Couples who have focused on building a financial future while married might have amassed stocks, investments, retirement accounts and income properties. Additionally, it is not uncommon for a married couple to either create a business together or cooperate to ensure a business’s growth and prosperity. When divorce becomes a reality, unfortunately, the family business must be accurately valued before it can be divided between the divorcing couple.
How is the business valued?
There are numerous methods for calculating the value of a business. Two of the most common methods include:
- Book value method: This is largely a calculation based on the business’s books. In broader strokes, the book value method examines the original cost of the asset minus the depreciation of the asset plus any increase due to market fluctuations.
- Market approach of valuation: Essentially, the market approach is just that. The valuation is based on what an outside buyer would pay for the business.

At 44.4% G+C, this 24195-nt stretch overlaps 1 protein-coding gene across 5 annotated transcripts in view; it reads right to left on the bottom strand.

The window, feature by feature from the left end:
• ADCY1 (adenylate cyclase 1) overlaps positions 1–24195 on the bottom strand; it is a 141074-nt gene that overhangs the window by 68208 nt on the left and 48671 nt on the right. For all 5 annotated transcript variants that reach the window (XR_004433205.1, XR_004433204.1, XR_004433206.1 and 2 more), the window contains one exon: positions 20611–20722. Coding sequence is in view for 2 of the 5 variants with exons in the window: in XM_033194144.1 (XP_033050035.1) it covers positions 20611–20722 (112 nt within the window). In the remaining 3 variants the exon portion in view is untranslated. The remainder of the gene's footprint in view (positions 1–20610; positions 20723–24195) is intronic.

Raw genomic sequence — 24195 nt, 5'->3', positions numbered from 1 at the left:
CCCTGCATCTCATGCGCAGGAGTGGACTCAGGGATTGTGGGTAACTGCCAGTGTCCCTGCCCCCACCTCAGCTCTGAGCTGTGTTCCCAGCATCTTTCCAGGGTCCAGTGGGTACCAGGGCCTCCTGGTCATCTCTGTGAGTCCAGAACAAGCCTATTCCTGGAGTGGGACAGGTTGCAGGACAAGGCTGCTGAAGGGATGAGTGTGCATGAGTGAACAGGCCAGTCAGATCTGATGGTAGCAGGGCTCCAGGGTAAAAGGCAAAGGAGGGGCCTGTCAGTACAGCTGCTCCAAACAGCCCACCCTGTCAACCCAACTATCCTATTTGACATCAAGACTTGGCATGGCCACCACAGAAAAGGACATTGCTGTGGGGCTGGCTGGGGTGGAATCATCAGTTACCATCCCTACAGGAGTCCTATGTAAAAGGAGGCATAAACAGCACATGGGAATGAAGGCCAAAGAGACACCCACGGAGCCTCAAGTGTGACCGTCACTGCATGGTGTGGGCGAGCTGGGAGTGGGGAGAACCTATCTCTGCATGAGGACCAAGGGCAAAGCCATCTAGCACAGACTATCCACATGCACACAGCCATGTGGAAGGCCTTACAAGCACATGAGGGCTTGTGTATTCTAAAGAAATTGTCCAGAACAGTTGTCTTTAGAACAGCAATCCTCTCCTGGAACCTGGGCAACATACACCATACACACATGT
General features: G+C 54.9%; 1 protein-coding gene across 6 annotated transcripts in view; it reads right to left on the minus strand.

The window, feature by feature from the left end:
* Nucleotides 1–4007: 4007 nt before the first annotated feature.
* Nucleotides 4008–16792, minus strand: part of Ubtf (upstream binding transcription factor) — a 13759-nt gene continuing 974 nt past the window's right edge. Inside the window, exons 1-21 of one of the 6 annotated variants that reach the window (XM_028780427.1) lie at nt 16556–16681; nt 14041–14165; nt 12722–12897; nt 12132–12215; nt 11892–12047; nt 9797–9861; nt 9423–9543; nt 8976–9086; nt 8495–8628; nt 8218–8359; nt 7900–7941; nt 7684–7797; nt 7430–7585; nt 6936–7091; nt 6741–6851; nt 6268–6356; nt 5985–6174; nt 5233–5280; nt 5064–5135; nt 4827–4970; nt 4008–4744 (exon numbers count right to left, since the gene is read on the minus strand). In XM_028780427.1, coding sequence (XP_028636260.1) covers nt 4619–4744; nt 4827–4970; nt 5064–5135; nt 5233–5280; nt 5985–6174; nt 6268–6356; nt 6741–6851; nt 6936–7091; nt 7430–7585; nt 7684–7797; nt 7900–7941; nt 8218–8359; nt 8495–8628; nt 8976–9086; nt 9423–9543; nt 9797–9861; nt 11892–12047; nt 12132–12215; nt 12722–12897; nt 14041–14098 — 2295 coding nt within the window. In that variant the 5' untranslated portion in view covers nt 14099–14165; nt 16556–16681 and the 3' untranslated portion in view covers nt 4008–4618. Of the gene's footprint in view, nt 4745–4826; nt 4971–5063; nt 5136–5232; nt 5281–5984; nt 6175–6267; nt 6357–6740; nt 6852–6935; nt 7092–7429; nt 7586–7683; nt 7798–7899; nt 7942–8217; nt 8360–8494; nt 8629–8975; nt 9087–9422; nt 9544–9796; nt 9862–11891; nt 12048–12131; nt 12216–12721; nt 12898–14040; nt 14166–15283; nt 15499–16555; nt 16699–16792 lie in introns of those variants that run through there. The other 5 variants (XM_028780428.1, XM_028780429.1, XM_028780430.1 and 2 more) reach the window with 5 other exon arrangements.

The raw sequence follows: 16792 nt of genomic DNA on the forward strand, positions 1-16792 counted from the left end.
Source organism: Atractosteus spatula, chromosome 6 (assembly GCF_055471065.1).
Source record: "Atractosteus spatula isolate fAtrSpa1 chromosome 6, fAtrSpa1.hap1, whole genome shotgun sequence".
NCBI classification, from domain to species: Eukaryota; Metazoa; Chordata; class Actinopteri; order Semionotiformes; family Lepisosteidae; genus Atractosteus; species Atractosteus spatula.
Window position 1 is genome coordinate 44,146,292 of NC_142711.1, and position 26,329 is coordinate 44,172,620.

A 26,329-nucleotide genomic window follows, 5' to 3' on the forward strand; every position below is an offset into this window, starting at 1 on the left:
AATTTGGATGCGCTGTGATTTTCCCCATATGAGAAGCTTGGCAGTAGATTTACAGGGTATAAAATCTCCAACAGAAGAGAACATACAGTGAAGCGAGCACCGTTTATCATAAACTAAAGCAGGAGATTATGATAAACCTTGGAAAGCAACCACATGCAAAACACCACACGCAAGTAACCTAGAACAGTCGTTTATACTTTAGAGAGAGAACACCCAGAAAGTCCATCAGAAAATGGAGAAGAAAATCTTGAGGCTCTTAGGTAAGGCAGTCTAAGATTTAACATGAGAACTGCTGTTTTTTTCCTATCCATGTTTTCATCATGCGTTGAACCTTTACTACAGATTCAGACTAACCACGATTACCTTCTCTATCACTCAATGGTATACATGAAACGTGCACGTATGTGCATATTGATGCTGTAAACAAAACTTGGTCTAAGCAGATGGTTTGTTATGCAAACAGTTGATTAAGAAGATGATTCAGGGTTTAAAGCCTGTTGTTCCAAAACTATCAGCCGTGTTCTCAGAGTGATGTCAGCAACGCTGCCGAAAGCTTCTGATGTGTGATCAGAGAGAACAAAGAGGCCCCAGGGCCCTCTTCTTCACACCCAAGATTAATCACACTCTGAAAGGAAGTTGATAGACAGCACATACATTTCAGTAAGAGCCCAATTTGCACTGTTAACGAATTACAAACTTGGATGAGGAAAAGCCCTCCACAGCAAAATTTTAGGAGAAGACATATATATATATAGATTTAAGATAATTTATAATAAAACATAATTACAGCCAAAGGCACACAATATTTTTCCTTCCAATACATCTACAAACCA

Other methods can include liquidation value method, earnings multiplier and the times revenue method.
The date of the valuation is critical
While it might not seem at first that the date of the business valuation is that crucial, it is a quite significant point in the overall calculation. Depending on numerous complex factors, it is not uncommon for a divorce to take months or years to reach a conclusion. If the business valuation is completed at the beginning of the process, the business might hold a different value years later.
It is important to work with an experienced family law attorney who can answer your questions and provide the legal guidance you need.
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Author: On behalf of Katie L. Lewis, P.C. Family Law